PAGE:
Appendix Six: Supplementary Note on Domestic Abuse
Controlling behaviour is a range of acts designed to make a person subordinate and/or dependent by isolating them from sources of support, exploiting their resources and capacities for personal gain, depriving them of the means needed for independence, resistance and escape and regulating their everyday behaviour.
Coercive behaviour is an act or a pattern of acts of assault, threats, humiliation and intimidation or other abuse that is used to harm, punish, or frighten their victim. This definition includes so called Honour Based Violence (HBV) and Forced Marriage (FM), and is clear that victims are not confined to one gender or ethnic group. Family members are defined as mother, father, son, daughter, brother, sister and grandparents, whether directly related, in-laws or step-family.
By these means the perpetrators deplete the victim’s self-worth, isolating them from others with the perpetrators exercising psychological and emotional control. Intimate partner violence which disproportionately affects women includes physical and/or sexual violence, intimidation, isolation and the micro management of everyday life.
Financial abuse is a significant problem for people who are in abusive domestic arrangements. Control of money can sabotage efforts to gain independence through employment. This is usually linked to coercive and controlling behaviour.
All domestic abuse falls under the remit of the Police Service including cases involving 16 – 17 year olds. Where an offence has been committed officers should arrest the suspect where there are reasonable grounds to suspect their involvement in the alleged crime and the conditions under Section 24 of PACE are met. The exercise of arrest powers will be subject to a test of necessity based around the nature and circumstances of the offence and the interests of the criminal justice system. An arrest will only be justified if the office believes it is necessary for any of the reasons set out in Section 24(5). Failure to arrest in appropriate circumstances may result in a neglect of duty or other failure in standards. Officers must fully justify any decisions not to arrest and clearly document their decision. This challenges and holds perpetrators to account for their actions. However, positive action also requires enhanced levels of victim care. The police strategy is that the safety of victims is paramount, particularly where children are involved and referral to independent advocates is part of police procedures.
It may be possible that the suspected perpetrator maybe under the age of 16 in this circumstance this would not meet the definition of Domestic Abuse. In this situation advice is to be sought from the Police, Adults and Children’s Safeguarding Teams.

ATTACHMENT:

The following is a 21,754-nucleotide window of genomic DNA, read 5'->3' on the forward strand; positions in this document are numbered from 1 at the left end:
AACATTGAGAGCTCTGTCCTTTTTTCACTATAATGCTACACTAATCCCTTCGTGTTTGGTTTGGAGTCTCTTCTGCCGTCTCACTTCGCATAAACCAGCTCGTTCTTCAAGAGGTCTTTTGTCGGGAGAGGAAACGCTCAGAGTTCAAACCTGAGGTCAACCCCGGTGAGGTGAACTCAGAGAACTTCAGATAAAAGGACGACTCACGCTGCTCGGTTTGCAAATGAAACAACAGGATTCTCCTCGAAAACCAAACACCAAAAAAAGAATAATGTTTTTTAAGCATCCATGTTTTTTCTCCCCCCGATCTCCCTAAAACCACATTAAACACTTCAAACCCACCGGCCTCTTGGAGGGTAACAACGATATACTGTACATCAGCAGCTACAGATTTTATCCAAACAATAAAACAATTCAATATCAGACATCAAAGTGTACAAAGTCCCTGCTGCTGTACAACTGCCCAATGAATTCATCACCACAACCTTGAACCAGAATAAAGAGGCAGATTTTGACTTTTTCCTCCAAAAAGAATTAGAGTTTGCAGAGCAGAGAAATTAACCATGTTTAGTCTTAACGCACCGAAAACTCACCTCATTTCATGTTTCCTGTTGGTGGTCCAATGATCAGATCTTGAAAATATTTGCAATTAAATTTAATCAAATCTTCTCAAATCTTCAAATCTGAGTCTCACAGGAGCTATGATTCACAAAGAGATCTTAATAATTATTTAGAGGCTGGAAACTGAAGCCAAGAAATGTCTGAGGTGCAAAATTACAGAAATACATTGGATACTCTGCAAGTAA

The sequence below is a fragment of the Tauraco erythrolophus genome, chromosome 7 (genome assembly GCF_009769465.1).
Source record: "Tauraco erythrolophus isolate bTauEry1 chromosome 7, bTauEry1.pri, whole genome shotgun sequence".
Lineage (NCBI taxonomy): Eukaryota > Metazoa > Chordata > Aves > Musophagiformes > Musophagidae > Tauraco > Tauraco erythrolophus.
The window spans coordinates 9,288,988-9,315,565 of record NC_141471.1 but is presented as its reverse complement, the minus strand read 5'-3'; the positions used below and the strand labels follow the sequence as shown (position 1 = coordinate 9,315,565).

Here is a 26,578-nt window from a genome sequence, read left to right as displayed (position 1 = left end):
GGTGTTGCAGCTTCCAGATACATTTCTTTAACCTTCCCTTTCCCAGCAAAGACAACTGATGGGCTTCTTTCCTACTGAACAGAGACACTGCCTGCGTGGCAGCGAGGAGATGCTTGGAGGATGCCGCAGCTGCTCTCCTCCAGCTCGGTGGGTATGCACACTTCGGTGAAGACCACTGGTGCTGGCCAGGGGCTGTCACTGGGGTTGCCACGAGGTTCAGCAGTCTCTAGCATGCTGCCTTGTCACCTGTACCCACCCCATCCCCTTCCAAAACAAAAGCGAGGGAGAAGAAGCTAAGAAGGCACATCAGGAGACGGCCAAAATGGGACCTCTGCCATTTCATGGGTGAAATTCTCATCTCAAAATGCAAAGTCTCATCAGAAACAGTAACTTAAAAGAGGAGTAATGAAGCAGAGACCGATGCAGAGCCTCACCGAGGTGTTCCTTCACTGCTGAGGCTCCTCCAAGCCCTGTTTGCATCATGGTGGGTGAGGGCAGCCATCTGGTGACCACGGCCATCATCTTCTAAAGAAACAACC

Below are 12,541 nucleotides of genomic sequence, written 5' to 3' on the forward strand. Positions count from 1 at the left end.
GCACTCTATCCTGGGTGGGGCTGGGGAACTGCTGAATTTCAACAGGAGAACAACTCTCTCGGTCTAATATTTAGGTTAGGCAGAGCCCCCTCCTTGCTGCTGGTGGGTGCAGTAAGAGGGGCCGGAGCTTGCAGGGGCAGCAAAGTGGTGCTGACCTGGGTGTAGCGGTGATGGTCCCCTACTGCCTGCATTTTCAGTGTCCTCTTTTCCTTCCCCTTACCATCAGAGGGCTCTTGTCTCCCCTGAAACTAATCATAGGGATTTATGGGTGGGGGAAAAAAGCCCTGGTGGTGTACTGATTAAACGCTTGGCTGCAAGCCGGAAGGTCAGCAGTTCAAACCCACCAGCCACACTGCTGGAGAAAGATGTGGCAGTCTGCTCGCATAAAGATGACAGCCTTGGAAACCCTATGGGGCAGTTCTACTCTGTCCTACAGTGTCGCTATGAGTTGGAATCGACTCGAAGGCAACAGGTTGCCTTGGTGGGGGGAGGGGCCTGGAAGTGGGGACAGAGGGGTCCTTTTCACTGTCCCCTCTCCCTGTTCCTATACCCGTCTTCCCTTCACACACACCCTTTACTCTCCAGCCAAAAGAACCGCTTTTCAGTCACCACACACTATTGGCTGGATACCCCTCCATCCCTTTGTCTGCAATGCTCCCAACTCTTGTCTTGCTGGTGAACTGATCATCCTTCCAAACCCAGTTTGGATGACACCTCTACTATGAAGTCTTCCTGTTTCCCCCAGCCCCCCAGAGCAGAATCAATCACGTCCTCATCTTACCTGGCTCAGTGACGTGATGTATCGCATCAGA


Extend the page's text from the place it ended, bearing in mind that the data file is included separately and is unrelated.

Positive outcomes for those affected by domestic abuse are achieved in many ways including:
- Successful prosecution;
- Reducing cases of repeat victimisation;
- Prevention through other means such as the Sanctuary scheme, civil remedies, re-housing; and
- Pro-active operations and referrals to support agencies.
Following a disclosure of domestic abuse the Domestic Abuse Stalking and Harassment Risk Assessment ( DASH) should be completed with the victim . www.safelives.org.uk
A score of 14 or more yes ticks, or professional judgment if the score is lower, indicates the risk is high and a referral to the Multi Agency Risk Assessment Conference (MARAC) is needed. Contact the Designated MARAC Officer (DMO) for your organisation to do this.
MATAC can be considered where the MARAC threshold is not met. MATAC is a perpetrator focused multi-agency meeting. Those domestic perpetrators causing the greatest harm are identified based on a matrix considering recency of incidents, frequency of incidents, and gravity of incidents, called the RFG Matrix. These cases are then heard at a monthly Multi-Agency meeting with a focus on problem solving. Contact the Designated MARAC Officer (DMO) for your organisation to do this.
For all risk levels the victim should be given local domestic abuse service contacts for support.
For those victims that are identified as an adult at risk, these safeguarding policies and procedures should work in parallel with the DASH, MARAC and MATAC processes.
High - identifiable indicators of risk of serious harm. The potential event could happen at any time and the impact would be serious. Serious Harm is defined as “death or serious personal injury, whether physical or psychological”.